Tag Archives: shed

1.33 A Fox, A Goose and a Sack of Wheat

IMG_3369

Seriously, my feet have not crossed the threshold of a garden shed in over twenty-ish years, and now I am sitting in my second in under a week. 

My Uncle would be proud.

While I can make an exception for Beatrice’s, I’d renamed it The Map Room which transformed it into an entirely acceptable place to visit. I do not think calling the building I currently sat in a shack changes things in the slightest. 

A shack is a shed built over water instead of on the ground. 

How did the situation, me sitting in a shack in the middle of one of the largest national parks in the country by myself with a pile of luggage, come to pass?

Because apparently, I’m a silly goose.

Six days ago Wood made reservations for the five of us and the boys to participate in the first-ever Fall Foliage Tour. Wood deciding that Pumpkin Mountain the perfect location for said first trip. Somehow, the stars and schedules aligned allowing all of us to take a three day weekend together. 

Unable to talk Wood out of it I spent the remaining five days making copious notes trying to cope with this new wrinkle. FLYT, my house sitting cousin, the Residents, and luggage & equipment lists all sported a plethora of check marks. I’d also worked out a plan (tentative to say the least – but hey, some plan is better than no plan at all) to deal with my tag-along passenger and the risk she posed to the Residents and myself, without alerting or scarring my friends for life.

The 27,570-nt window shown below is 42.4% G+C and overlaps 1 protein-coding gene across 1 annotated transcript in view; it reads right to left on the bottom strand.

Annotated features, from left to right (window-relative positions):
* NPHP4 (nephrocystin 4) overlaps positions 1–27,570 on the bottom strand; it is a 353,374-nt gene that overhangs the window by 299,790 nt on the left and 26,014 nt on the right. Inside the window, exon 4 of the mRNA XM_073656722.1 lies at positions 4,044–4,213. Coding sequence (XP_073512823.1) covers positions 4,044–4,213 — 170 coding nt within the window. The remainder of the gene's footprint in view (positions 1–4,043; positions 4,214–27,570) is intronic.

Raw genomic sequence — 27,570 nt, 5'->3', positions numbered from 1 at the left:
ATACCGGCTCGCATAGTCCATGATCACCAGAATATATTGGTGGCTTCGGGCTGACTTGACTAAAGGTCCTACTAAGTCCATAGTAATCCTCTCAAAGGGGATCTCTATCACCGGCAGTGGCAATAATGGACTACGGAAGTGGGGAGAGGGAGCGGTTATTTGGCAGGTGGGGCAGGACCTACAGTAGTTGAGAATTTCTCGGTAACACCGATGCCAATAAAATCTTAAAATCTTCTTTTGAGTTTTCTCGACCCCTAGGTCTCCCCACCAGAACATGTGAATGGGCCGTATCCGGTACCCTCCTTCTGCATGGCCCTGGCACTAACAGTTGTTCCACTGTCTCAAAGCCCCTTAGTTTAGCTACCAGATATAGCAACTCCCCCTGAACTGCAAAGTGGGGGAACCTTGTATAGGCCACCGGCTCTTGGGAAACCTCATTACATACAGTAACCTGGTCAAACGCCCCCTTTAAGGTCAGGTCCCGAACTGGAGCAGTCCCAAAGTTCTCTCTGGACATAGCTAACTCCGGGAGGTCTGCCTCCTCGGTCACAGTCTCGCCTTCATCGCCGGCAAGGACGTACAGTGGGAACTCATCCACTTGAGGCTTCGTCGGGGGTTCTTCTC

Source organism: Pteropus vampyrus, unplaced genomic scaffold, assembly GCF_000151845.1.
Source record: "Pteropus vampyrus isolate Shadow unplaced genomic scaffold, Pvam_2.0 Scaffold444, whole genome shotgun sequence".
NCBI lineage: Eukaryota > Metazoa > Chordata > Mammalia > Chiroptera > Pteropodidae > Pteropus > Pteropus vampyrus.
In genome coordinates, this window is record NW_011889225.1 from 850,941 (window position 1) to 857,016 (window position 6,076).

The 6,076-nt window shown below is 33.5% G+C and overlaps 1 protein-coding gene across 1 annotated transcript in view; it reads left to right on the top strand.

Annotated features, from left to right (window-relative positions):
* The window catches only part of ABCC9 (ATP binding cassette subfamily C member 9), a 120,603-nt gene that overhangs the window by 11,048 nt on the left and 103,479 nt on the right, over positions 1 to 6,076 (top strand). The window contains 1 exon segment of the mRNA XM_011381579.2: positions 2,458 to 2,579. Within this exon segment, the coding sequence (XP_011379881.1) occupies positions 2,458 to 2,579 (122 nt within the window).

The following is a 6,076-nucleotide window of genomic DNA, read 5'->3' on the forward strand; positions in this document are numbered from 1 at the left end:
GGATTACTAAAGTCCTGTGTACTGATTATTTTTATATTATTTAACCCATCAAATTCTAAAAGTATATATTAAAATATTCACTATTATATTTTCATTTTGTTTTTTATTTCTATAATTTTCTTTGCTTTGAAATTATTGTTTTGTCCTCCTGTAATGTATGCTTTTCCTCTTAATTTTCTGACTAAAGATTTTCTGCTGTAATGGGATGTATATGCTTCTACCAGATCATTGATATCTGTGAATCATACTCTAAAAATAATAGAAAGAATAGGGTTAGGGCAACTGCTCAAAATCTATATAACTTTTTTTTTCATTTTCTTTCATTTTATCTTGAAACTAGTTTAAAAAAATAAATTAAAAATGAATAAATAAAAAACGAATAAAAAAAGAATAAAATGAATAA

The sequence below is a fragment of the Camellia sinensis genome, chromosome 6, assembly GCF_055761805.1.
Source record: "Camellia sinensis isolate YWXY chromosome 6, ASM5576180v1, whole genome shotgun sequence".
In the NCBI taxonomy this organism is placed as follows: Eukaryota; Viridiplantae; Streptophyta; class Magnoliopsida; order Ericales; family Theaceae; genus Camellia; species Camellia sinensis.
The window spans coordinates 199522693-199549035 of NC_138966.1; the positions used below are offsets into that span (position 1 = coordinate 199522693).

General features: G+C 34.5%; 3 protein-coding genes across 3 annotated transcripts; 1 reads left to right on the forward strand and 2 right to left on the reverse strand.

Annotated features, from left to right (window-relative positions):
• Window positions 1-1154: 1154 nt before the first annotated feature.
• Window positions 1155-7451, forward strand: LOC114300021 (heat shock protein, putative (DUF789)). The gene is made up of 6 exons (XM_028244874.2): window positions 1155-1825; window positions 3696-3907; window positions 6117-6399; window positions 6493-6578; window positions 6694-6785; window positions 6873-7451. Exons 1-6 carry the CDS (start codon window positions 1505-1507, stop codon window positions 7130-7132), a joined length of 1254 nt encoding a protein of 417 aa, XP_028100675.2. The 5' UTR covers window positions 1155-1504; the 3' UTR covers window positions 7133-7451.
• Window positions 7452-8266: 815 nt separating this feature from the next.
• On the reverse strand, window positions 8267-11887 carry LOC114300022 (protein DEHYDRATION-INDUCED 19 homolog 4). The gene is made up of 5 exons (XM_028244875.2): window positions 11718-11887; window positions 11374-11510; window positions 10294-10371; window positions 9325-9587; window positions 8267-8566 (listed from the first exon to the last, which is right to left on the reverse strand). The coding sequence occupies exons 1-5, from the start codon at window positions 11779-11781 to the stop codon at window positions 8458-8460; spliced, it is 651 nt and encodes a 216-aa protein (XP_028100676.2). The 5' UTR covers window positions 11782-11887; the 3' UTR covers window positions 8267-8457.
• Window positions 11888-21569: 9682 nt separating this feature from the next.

So this afternoon the Princess and I picked Beatrice up from Pulp, Sarah from Nevermore and we set out for the Hilltop Hotel (Wood, Laney and the boys left yesterday). A few hours later the Princess pulled into a slot in a damp parking lot. The ever practical Sarah was the first to voice the concern we all felt, “Ummm, where’s the hotel?”

In my hasty preparations, I never thought to take a gander at the Hilltop Hotel’s website (apparently neither did Beatrice or Sarah), relying instead on Wood’s intelligence. Clearly, he forgot to share a few details…

Leaning forward we peered thru the windshield, “Should we call Wood?” ventured Sarah pulling out her phone. Not a flickering bar, fortunately, I spied a bulletin board partially obscured by some ferns, “Let’s take a look.” On it, we found a map which helpfully highlighted the serpentine path we needed to follow, thru the old growth, to a dock. A laminated brochure next to the map told us we would find a boat waiting at the dock to ferry us across the lake to the Hilltop Hotel. Easy as pie.